HL Deb 07 August 1972 vol 334 cc841-2

[References are to Bill 54 as first printed for the Commons]

[No. 1]

Leave out Clause 1.


My Lords, I beg to move that this House doth agree with the Commons in their Amendment No. 1. It may be something of a surprise to noble Lords to know that the other place should have deleted Clause 1—a clause which dealt with brucellosis and which was generally welcomed on all sides. As the House will recall, the original compensation terms for the compulsory eradication of brucellosis included the payment of replacement grants on slaughtered reactors, as well as incentives on beef and milk from the time of the first test until the year after accreditation. The authority for this scheme was given in Clause 1 and although these terms were not to be applied compulsorily until November of this year they were in the meantime offered on a voluntary basis to owners in the first eradication areas. We agreed with the farmers' union in March 1971 that the operation of the scheme during this "voluntary year" would be reviewed in 1972. We carried out a review in the spring of this year, when it became clear that the existing compulsory terms needed revision and that owners of some heavily infected herds had suffered significant losses.

The terms also tended to operate unfairly as between owners of herds of different types and breeds. We therefore decided, after consultation with the unions, to replace the existing terms by a new scheme which my right honourable friend announced on May 19. This scheme provides for the payment of compensation for reactors at full market value during the pre-accreditation period, subject to a limit of £240 per animal. Under these new arrangements—and this is the important point—the powers which Ministers would have been given under Clause 1 of the Bill are no longer necessary. Instead, we shall simply act in future under the existing slaughter and compensation powers which are contained in Sections 17 and 19 of the Diseases of Animals Act. Therefore rather than introduce legislation which is no longer required we decided to delete Clause 1.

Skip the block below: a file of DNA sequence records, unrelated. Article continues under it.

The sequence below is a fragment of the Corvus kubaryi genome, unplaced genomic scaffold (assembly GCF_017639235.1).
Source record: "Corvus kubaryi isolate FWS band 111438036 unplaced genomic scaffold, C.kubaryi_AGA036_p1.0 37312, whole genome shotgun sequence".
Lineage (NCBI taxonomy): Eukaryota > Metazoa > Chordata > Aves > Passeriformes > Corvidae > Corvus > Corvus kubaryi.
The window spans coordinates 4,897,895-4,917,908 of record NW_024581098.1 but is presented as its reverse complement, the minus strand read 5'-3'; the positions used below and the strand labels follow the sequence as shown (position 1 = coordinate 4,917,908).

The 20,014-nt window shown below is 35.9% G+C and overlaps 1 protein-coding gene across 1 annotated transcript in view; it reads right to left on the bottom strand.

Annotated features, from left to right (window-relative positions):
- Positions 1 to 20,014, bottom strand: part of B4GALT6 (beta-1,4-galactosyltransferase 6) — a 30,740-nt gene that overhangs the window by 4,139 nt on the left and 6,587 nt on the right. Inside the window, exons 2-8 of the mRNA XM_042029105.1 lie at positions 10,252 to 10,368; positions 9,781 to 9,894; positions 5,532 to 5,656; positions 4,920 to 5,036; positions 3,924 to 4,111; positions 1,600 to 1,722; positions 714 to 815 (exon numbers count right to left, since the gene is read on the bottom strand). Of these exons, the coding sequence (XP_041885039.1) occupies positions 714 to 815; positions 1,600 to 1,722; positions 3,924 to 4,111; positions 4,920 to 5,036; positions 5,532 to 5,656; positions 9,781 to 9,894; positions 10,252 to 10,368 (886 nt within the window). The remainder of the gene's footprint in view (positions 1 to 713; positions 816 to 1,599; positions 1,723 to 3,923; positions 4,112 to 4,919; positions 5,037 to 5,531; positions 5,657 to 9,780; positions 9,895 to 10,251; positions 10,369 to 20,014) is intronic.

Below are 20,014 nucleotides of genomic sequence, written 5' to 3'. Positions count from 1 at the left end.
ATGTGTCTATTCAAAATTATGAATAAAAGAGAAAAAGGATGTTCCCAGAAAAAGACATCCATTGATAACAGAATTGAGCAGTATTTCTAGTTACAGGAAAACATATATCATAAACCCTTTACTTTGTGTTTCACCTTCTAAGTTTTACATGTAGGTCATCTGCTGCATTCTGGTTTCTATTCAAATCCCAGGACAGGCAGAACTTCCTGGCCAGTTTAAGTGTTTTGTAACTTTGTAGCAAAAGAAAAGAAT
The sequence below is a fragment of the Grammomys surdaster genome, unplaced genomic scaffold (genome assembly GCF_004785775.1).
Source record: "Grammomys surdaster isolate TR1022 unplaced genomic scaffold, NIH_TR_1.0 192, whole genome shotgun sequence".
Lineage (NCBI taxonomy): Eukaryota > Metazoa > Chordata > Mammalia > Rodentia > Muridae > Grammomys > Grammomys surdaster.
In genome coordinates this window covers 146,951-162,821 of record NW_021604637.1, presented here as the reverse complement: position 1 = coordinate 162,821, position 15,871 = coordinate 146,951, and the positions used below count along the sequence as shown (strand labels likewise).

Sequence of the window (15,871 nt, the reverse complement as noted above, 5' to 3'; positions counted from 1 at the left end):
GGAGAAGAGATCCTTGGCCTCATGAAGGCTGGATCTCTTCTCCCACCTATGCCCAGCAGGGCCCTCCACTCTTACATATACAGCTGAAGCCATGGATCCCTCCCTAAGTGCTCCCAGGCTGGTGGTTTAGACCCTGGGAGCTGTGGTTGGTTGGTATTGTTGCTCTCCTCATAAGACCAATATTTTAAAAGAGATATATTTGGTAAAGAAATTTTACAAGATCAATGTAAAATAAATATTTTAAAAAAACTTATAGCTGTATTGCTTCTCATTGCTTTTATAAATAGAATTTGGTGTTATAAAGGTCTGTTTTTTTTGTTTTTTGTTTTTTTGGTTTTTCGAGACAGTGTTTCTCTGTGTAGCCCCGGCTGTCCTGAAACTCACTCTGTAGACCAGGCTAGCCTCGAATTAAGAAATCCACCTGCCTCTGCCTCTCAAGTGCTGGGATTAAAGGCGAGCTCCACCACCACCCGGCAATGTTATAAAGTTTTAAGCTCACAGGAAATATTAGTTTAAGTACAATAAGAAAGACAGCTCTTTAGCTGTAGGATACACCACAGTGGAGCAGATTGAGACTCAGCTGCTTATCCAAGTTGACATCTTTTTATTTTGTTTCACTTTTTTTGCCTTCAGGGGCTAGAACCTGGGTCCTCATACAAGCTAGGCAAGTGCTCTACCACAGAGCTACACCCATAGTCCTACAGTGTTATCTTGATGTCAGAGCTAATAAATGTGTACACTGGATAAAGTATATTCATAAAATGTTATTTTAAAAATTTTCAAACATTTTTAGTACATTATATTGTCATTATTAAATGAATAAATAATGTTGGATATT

I should make it abundantly clear that what at first sight may appear to be a revolutionary Amendment in fact is not so disastrous as it may seem; it in no way affects the pace of our eradication programme or our determination to rid the country of brucellosis as quickly as possible. I beg to move.

Moved, That this House doth agree with the Commons in the said Amendment.—(Earl Ferrers.)


My Lords, I just want to say that this Amendment was unanimously agreed in another place and indeed, for the reasons given by the noble Earl, I am certain that your Lordships will agree with the step that has been taken. During the passage of the Bill it was pointed out that it is very easy sometimes for people to say that brucellosis has occurred and that slaughter ought to take place, without finding out where the replacements will come from or, indeed, the cost of the replacements. This is indeed an improvement, and I am glad to give it support from this side of the House.